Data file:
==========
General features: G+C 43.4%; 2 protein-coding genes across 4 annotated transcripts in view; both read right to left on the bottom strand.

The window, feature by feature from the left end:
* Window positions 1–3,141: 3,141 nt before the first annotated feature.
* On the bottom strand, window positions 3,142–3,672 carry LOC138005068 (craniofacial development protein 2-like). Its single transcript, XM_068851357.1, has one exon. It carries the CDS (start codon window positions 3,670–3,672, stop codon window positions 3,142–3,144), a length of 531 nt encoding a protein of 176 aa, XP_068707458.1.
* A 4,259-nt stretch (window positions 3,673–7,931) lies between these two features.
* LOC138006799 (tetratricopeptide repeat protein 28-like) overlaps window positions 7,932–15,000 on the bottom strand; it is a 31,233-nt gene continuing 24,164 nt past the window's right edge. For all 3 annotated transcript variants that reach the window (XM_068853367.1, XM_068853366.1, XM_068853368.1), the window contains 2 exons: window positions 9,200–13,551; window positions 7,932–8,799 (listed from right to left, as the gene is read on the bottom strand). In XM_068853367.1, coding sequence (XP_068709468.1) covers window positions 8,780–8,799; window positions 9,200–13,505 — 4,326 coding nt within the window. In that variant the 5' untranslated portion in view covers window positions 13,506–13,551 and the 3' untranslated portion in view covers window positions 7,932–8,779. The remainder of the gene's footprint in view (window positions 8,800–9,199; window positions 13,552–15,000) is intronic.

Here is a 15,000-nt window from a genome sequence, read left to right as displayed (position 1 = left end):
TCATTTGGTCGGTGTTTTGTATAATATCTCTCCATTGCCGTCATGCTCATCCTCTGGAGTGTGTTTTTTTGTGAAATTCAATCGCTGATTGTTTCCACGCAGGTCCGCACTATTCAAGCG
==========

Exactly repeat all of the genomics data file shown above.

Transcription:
General features: G+C 43.4%; 2 protein-coding genes across 4 annotated transcripts in view; both read right to left on the bottom strand.

The window, feature by feature from the left end:
* Window positions 1–3,141: 3,141 nt before the first annotated feature.
* On the bottom strand, window positions 3,142–3,672 carry LOC138005068 (craniofacial development protein 2-like). Its single transcript, XM_068851357.1, has one exon. It carries the CDS (start codon window positions 3,670–3,672, stop codon window positions 3,142–3,144), a length of 531 nt encoding a protein of 176 aa, XP_068707458.1.
* A 4,259-nt stretch (window positions 3,673–7,931) lies between these two features.
* LOC138006799 (tetratricopeptide repeat protein 28-like) overlaps window positions 7,932–15,000 on the bottom strand; it is a 31,233-nt gene continuing 24,164 nt past the window's right edge. For all 3 annotated transcript variants that reach the window (XM_068853367.1, XM_068853366.1, XM_068853368.1), the window contains 2 exons: window positions 9,200–13,551; window positions 7,932–8,799 (listed from right to left, as the gene is read on the bottom strand). In XM_068853367.1, coding sequence (XP_068709468.1) covers window positions 8,780–8,799; window positions 9,200–13,505 — 4,326 coding nt within the window. In that variant the 5' untranslated portion in view covers window positions 13,506–13,551 and the 3' untranslated portion in view covers window positions 7,932–8,779. The remainder of the gene's footprint in view (window positions 8,800–9,199; window positions 13,552–15,000) is intronic.

Here is a 15,000-nt window from a genome sequence, read left to right as displayed (position 1 = left end):
TCATTTGGTCGGTGTTTTGTATAATATCTCTCCATTGCCGTCATGCTCATCCTCTGGAGTGTGTTTTTTTGTGAAATTCAATCGCTGATTGTTTCCACGCAGGTCCGCACTATTCAAGCG